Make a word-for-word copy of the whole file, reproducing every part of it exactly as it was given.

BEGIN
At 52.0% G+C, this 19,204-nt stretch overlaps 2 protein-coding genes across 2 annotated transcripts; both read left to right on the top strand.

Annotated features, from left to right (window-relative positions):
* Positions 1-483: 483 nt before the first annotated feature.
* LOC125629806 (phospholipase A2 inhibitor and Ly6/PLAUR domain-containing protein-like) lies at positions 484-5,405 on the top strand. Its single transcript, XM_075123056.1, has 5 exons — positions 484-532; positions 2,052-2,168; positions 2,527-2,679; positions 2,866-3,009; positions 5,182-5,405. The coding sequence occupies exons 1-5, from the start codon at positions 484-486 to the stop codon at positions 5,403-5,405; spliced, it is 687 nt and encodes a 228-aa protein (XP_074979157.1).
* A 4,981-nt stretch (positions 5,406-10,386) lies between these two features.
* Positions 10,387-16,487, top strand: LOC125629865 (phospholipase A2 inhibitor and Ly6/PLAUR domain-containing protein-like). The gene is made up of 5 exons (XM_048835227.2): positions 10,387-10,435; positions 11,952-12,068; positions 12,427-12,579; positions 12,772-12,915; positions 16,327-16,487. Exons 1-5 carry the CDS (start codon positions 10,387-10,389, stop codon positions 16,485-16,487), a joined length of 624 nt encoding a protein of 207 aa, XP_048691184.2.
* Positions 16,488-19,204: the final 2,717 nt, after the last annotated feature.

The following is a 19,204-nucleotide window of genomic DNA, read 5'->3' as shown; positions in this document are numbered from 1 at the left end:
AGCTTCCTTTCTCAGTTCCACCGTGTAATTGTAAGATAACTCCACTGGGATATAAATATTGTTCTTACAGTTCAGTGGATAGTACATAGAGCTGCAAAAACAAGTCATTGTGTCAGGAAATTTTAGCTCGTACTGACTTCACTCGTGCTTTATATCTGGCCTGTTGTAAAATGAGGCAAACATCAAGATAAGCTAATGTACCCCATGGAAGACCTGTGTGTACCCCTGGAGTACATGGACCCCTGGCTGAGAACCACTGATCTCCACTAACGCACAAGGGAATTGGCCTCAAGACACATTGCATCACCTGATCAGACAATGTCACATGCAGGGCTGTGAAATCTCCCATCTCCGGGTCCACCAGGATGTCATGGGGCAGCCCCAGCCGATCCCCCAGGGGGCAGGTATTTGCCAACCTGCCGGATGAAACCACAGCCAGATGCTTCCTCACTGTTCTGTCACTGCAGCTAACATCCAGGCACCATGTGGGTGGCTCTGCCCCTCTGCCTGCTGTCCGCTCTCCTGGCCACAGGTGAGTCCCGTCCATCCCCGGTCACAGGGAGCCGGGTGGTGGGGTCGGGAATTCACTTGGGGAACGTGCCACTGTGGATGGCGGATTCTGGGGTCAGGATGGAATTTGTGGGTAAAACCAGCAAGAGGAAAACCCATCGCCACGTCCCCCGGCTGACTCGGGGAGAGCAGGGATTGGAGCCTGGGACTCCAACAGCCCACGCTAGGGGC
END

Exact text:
At 52.0% G+C, this 19,204-nt stretch overlaps 2 protein-coding genes across 2 annotated transcripts; both read left to right on the top strand.

Annotated features, from left to right (window-relative positions):
* Positions 1-483: 483 nt before the first annotated feature.
* LOC125629806 (phospholipase A2 inhibitor and Ly6/PLAUR domain-containing protein-like) lies at positions 484-5,405 on the top strand. Its single transcript, XM_075123056.1, has 5 exons — positions 484-532; positions 2,052-2,168; positions 2,527-2,679; positions 2,866-3,009; positions 5,182-5,405. The coding sequence occupies exons 1-5, from the start codon at positions 484-486 to the stop codon at positions 5,403-5,405; spliced, it is 687 nt and encodes a 228-aa protein (XP_074979157.1).
* A 4,981-nt stretch (positions 5,406-10,386) lies between these two features.
* Positions 10,387-16,487, top strand: LOC125629865 (phospholipase A2 inhibitor and Ly6/PLAUR domain-containing protein-like). The gene is made up of 5 exons (XM_048835227.2): positions 10,387-10,435; positions 11,952-12,068; positions 12,427-12,579; positions 12,772-12,915; positions 16,327-16,487. Exons 1-5 carry the CDS (start codon positions 10,387-10,389, stop codon positions 16,485-16,487), a joined length of 624 nt encoding a protein of 207 aa, XP_048691184.2.
* Positions 16,488-19,204: the final 2,717 nt, after the last annotated feature.

The following is a 19,204-nucleotide window of genomic DNA, read 5'->3' as shown; positions in this document are numbered from 1 at the left end:
AGCTTCCTTTCTCAGTTCCACCGTGTAATTGTAAGATAACTCCACTGGGATATAAATATTGTTCTTACAGTTCAGTGGATAGTACATAGAGCTGCAAAAACAAGTCATTGTGTCAGGAAATTTTAGCTCGTACTGACTTCACTCGTGCTTTATATCTGGCCTGTTGTAAAATGAGGCAAACATCAAGATAAGCTAATGTACCCCATGGAAGACCTGTGTGTACCCCTGGAGTACATGGACCCCTGGCTGAGAACCACTGATCTCCACTAACGCACAAGGGAATTGGCCTCAAGACACATTGCATCACCTGATCAGACAATGTCACATGCAGGGCTGTGAAATCTCCCATCTCCGGGTCCACCAGGATGTCATGGGGCAGCCCCAGCCGATCCCCCAGGGGGCAGGTATTTGCCAACCTGCCGGATGAAACCACAGCCAGATGCTTCCTCACTGTTCTGTCACTGCAGCTAACATCCAGGCACCATGTGGGTGGCTCTGCCCCTCTGCCTGCTGTCCGCTCTCCTGGCCACAGGTGAGTCCCGTCCATCCCCGGTCACAGGGAGCCGGGTGGTGGGGTCGGGAATTCACTTGGGGAACGTGCCACTGTGGATGGCGGATTCTGGGGTCAGGATGGAATTTGTGGGTAAAACCAGCAAGAGGAAAACCCATCGCCACGTCCCCCGGCTGACTCGGGGAGAGCAGGGATTGGAGCCTGGGACTCCAACAGCCCACGCTAGGGGC